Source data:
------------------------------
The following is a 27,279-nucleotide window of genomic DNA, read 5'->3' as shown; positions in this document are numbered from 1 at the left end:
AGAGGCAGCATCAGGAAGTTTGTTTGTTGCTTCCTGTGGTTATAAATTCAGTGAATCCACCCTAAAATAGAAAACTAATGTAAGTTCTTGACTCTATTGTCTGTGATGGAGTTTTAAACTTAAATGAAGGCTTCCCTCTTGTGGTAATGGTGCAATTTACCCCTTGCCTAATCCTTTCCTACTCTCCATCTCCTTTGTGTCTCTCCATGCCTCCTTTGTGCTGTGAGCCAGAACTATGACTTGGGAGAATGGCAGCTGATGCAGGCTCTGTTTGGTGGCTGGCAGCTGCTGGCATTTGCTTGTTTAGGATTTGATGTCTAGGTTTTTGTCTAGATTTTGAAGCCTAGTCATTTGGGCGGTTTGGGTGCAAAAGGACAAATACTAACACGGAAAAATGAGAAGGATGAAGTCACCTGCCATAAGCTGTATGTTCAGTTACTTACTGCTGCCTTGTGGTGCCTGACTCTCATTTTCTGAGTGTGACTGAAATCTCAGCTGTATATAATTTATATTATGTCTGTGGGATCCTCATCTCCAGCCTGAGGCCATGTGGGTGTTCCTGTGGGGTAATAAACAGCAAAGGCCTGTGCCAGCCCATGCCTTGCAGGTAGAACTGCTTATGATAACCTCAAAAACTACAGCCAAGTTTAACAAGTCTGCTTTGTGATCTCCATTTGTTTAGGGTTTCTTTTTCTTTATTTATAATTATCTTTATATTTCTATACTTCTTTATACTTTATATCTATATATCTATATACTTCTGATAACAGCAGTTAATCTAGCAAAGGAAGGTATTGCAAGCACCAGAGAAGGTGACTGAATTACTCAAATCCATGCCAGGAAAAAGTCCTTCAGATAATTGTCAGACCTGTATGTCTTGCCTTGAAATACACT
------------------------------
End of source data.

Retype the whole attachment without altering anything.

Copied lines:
The following is a 27,279-nucleotide window of genomic DNA, read 5'->3' as shown; positions in this document are numbered from 1 at the left end:
AGAGGCAGCATCAGGAAGTTTGTTTGTTGCTTCCTGTGGTTATAAATTCAGTGAATCCACCCTAAAATAGAAAACTAATGTAAGTTCTTGACTCTATTGTCTGTGATGGAGTTTTAAACTTAAATGAAGGCTTCCCTCTTGTGGTAATGGTGCAATTTACCCCTTGCCTAATCCTTTCCTACTCTCCATCTCCTTTGTGTCTCTCCATGCCTCCTTTGTGCTGTGAGCCAGAACTATGACTTGGGAGAATGGCAGCTGATGCAGGCTCTGTTTGGTGGCTGGCAGCTGCTGGCATTTGCTTGTTTAGGATTTGATGTCTAGGTTTTTGTCTAGATTTTGAAGCCTAGTCATTTGGGCGGTTTGGGTGCAAAAGGACAAATACTAACACGGAAAAATGAGAAGGATGAAGTCACCTGCCATAAGCTGTATGTTCAGTTACTTACTGCTGCCTTGTGGTGCCTGACTCTCATTTTCTGAGTGTGACTGAAATCTCAGCTGTATATAATTTATATTATGTCTGTGGGATCCTCATCTCCAGCCTGAGGCCATGTGGGTGTTCCTGTGGGGTAATAAACAGCAAAGGCCTGTGCCAGCCCATGCCTTGCAGGTAGAACTGCTTATGATAACCTCAAAAACTACAGCCAAGTTTAACAAGTCTGCTTTGTGATCTCCATTTGTTTAGGGTTTCTTTTTCTTTATTTATAATTATCTTTATATTTCTATACTTCTTTATACTTTATATCTATATATCTATATACTTCTGATAACAGCAGTTAATCTAGCAAAGGAAGGTATTGCAAGCACCAGAGAAGGTGACTGAATTACTCAAATCCATGCCAGGAAAAAGTCCTTCAGATAATTGTCAGACCTGTATGTCTTGCCTTGAAATACACT